I suspect the EU is less interested in ETDs and more compelled by actual departures.
It was way past midnight when they bussed us to the plane on the tarmac.
Constant people better than instant bulls
It was way past 4am Turkish time when we disembarked at Ataturk.
I was resigned to the fact I missed my connection. I was, however, expecting Turkish hospitality to see me through to the next flight — Turkish Airlines flies once daily to Kuala Lumpur — 20 hours later. A complimentary ride to a hotel to rest and ferried back for the next available flight.
Whatever false notions of salvation I had trickled out of me when I arrived at the largest collection of people ever at the transfer desk. At Cologne it was one TK flight delayed and to be managed, but here at their central hub a slew of flights in and out went off timing and their victims had piled up.
This was my third major queue in less than 12 hours, but it was set to be the longest queue for service in my life. Six hours it took. What I expected would be sleeping time was spent standing and trudging along every 15 minutes.
Curious things were observed. Several airline officers approached those in the queue, enquired their destination and nationality. The EU citizens were whisked away to what I imagine are other places to process quicker transfers. Those remaining — still a sizable and growing crowd — were Asians, Africans, Pacific Islanders, Russians and Americans.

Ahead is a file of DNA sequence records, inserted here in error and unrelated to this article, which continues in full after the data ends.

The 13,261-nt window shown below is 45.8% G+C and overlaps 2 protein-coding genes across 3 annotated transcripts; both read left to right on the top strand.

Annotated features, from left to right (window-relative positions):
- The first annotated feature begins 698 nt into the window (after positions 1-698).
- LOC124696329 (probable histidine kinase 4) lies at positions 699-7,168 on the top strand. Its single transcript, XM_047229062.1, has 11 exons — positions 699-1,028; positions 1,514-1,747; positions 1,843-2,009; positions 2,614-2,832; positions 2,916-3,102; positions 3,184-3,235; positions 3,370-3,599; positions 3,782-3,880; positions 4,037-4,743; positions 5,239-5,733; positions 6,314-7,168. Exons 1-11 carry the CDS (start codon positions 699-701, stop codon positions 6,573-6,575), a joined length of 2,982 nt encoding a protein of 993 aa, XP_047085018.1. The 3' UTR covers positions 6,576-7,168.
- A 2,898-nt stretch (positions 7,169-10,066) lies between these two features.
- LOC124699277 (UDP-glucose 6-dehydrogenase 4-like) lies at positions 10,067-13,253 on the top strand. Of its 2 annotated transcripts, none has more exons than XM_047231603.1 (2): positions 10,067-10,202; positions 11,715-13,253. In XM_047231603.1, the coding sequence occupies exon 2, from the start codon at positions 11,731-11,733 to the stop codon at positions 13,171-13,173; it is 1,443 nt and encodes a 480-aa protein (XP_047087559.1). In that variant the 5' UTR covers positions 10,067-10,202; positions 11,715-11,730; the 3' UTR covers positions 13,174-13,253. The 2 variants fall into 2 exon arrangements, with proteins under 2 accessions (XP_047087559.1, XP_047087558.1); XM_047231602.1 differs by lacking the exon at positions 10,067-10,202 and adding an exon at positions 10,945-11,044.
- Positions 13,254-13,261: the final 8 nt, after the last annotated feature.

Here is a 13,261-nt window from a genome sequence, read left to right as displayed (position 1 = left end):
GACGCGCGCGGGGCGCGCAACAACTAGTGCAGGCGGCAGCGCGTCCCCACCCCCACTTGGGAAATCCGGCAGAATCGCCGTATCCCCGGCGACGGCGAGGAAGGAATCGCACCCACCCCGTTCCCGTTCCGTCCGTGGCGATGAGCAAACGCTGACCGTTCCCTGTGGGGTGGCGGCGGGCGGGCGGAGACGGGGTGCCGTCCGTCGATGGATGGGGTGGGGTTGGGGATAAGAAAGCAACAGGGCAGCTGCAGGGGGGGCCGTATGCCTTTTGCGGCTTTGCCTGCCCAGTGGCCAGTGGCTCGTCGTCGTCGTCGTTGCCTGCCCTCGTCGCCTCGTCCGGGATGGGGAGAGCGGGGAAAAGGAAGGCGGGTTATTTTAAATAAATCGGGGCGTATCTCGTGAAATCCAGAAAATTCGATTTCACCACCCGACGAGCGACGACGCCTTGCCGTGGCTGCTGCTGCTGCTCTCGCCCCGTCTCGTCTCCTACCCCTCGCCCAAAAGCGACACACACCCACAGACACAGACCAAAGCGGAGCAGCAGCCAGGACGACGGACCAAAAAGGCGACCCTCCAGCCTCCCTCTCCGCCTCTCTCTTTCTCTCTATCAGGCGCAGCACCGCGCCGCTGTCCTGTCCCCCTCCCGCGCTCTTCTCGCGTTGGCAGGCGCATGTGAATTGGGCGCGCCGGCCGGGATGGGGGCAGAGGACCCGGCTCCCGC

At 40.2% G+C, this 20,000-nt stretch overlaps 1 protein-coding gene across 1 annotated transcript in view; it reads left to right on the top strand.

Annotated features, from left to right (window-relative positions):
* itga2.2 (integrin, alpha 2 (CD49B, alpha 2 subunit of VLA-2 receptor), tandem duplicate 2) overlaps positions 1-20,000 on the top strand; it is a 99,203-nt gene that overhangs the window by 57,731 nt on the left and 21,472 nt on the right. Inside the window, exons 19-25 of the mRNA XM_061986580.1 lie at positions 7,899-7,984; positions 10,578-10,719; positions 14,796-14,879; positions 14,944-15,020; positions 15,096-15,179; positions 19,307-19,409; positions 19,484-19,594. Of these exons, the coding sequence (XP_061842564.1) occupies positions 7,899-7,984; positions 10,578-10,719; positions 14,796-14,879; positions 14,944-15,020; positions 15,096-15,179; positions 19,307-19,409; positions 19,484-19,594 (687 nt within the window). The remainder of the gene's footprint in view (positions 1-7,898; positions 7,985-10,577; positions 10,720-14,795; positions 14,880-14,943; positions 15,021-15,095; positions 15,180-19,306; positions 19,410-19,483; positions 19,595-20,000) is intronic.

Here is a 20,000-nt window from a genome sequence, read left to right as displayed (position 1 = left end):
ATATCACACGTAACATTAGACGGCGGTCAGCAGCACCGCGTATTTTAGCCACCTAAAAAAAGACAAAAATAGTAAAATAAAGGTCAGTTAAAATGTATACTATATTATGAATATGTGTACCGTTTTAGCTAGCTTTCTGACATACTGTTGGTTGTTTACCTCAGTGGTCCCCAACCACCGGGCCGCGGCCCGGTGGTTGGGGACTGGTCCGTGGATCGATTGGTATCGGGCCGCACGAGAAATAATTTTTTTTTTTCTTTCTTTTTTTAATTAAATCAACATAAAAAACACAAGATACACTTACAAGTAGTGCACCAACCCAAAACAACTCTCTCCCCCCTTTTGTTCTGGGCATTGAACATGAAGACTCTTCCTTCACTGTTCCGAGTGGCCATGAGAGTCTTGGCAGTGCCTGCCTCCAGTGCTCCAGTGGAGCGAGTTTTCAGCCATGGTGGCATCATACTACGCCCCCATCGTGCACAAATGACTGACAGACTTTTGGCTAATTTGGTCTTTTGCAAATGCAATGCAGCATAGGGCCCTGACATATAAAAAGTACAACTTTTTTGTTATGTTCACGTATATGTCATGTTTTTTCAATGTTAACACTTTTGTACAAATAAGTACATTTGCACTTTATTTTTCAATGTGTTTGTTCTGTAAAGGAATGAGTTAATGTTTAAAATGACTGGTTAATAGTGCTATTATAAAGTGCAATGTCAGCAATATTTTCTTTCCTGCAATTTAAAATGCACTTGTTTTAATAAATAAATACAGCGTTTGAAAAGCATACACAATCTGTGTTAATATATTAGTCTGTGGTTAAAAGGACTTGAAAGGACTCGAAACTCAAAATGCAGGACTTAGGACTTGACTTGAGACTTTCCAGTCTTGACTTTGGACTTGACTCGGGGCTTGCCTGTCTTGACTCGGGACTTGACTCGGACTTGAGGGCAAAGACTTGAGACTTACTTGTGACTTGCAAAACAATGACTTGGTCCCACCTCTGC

The Turkish Airlines officials in Istanbul did the same as those in Cologne, they let the crowd sort itself out. This mushrooming crowd of strangers from around the world was expected to show decorum.
Naturally, following every psychological test on overstressed humans' ability to retain order, like Pavlov’s rats we descended into chaos.
Organically, dissenters formed new mini queues at all the eight counters and ignored the official queue line. This emboldened more from the back to circumvent, and the further back they were the more willing they were to snake into the front.
The actual queue stopped moving, as we were moving towards a free for all. This is when some of us started shouting to the airline to restore some kind of order.
An official emerged, looked set to do his job, moved a few stanchion posts and queue belts. And disappeared back behind the counters. The crowd merely ignored and moved about as it wished.